Finally, we’ve been given an unambiguous definition: The answer is “from the tender age of 18 years”.
Pfeeeeew, that sure took a load off my shoulders! Again and again we have discussed the subject at ViaRETRO, and as an editor I am confronted with the question almost daily: What is the definition of a classic car – and of course, every perceivable variant of that question. Even though the discussion has been ongoing since before ViaRETRO even came to be, the answer is not yet clear and probably never will be – especially as most people seem to primarily consider subjective criteria. But maybe that’s it? Maybe there IS no single answer to the question. Or is there?
As usual, it helps to stay on the objective, quantitative and indisputable side of things where everything can be measured, weighed, counted, computed and analysed. It’s the more productive approach compared to merely waffling on with statements like “if the owner himself thinks his car is special, then it is indeed special”, which is utterly useless in even the biggest and wettest of boozefed bar debates. So being more a little more scientific about it: What if we look at when people begin to think that any given car is something special? Then perhaps, we might get something useful to work with?
Sure. But how do we measure it? German analysts have an approach for this: They judge it with your wallet.
Namely, put your money where your mouth is. The adage may sound rather non-German, but in the classic car world it makes sense to look at money spent on maintenance or improvements.
And yes, indeed here lies the answer – coupled with use of a little logic. Cars are from day one inevitably getting older and will wear, which in return means they will show more and more faults with age. All else being equal a six-year-old car will have more faults than a two-year-old car. A twelve year old car will have even more and so on, of course.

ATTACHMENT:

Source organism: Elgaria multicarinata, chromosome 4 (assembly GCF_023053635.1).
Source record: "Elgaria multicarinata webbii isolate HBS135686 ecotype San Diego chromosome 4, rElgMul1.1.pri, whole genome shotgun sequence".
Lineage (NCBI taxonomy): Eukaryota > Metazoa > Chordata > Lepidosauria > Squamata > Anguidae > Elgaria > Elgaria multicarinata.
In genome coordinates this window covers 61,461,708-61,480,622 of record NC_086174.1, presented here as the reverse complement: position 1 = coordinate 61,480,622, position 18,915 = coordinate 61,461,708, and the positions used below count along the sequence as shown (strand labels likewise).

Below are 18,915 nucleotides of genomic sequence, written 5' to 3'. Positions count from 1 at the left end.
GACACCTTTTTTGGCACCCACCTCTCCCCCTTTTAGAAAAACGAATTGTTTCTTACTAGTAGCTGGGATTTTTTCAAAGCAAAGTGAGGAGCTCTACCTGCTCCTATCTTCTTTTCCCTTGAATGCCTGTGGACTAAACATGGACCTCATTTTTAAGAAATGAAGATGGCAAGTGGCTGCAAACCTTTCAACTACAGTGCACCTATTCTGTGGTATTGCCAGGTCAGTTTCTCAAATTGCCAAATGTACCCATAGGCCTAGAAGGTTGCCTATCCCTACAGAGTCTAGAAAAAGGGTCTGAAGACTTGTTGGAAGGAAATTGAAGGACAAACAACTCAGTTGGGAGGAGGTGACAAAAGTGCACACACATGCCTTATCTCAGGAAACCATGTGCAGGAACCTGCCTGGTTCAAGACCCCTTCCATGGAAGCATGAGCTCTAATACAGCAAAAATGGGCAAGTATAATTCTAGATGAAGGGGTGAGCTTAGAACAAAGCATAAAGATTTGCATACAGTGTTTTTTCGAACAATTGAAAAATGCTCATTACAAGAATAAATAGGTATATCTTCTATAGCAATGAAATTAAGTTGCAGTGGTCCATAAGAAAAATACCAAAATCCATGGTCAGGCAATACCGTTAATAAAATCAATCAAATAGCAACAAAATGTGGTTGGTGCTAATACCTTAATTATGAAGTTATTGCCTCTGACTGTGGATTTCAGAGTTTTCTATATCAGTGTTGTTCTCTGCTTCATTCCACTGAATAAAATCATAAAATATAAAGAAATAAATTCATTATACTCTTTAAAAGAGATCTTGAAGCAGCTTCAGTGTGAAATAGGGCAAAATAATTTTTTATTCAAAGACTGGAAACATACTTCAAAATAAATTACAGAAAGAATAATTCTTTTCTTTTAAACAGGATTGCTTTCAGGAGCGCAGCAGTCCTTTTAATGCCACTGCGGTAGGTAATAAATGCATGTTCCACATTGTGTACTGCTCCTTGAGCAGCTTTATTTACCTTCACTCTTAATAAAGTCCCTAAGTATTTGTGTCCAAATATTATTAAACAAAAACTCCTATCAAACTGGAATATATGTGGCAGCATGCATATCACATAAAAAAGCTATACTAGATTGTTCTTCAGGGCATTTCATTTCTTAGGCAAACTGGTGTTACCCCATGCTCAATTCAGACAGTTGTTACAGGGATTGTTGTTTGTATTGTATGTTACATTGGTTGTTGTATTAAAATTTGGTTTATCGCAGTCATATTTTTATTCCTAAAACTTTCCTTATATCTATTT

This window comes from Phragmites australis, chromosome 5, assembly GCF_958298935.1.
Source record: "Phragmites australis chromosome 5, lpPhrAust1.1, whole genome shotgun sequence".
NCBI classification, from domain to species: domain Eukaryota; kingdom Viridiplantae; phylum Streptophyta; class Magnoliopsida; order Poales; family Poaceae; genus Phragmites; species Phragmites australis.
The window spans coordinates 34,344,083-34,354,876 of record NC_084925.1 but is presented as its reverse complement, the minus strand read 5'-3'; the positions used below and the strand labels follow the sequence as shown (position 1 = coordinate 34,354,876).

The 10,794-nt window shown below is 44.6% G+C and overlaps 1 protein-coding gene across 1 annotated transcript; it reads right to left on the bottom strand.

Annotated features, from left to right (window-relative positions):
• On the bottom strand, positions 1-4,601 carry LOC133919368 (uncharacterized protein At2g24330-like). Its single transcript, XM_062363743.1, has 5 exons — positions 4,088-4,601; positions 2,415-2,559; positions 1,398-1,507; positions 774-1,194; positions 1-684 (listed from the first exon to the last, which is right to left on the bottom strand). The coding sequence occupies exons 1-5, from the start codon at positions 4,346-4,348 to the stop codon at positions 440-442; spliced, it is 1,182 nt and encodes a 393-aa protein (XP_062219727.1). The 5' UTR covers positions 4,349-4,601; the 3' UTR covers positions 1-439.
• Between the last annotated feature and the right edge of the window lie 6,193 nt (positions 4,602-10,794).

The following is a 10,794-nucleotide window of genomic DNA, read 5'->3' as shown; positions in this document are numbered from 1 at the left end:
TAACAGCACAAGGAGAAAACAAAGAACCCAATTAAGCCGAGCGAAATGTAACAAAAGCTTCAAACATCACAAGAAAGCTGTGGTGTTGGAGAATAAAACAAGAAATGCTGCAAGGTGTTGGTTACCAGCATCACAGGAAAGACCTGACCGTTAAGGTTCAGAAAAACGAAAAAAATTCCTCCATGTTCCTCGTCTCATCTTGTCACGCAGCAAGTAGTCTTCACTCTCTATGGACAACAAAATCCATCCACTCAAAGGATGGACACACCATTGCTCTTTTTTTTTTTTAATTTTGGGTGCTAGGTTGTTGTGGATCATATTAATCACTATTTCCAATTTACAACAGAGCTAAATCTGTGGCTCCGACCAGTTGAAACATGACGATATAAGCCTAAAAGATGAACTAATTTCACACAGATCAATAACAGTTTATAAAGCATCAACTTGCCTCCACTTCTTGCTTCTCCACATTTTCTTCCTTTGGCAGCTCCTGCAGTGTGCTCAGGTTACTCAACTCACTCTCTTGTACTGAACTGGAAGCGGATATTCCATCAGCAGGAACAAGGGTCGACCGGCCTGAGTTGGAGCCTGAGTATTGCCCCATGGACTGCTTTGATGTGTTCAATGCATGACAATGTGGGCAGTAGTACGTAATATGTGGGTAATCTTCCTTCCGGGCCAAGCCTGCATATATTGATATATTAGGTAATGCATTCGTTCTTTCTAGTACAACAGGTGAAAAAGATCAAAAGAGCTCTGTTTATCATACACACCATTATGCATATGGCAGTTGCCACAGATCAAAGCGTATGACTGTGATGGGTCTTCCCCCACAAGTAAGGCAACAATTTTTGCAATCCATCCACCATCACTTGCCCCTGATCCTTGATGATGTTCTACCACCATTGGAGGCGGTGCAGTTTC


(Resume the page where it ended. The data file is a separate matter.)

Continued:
There are plenty of statistics available on cars faults – if you live in a country where cars must be MOT’ed regularly and where data is gathered together in an accessible manner. So we will of course have to look towards Germany.
A group of Germans (probably engineers and most likely during a late Saturday night-after-hours analysis with cola and popcorn) came up with the idea of investigating whether this curve of increasing number of faults would at some point during a car’s lifespan change direction – i.e. a car would suddenly start having fewer faults with age rather than more? And indeed: Yes, it does. From a certain age the cars simply begin to display less faults and errors again. Now, as we owners of old cars know very well, this does not happen all by itself or merely by putting them out in the sun. It happens only because the owners at that point start to spend more money on their cars than necessary to just keep them running: The reason they do this is because they start to consider the car as more than a means of transport.
And the year in which it happens can be finally and unambiguously fixed as the age at which a car evolves into an “enthusiast vehicle”. When does this happen? From the 18th year.
Amazing, isn’t it? Both the fact that there IS a finite result as well as the result itself. The tender age keeps me from using the term “youngtimer”, let alone “classic”! But the result is crystal clear nonetheless. And as I said, it really made my life much easier: 18 years is the answer.
As always, we obviously welcome our knowledgable ViaRETRO readers to continue discussing the matter in the comments section below…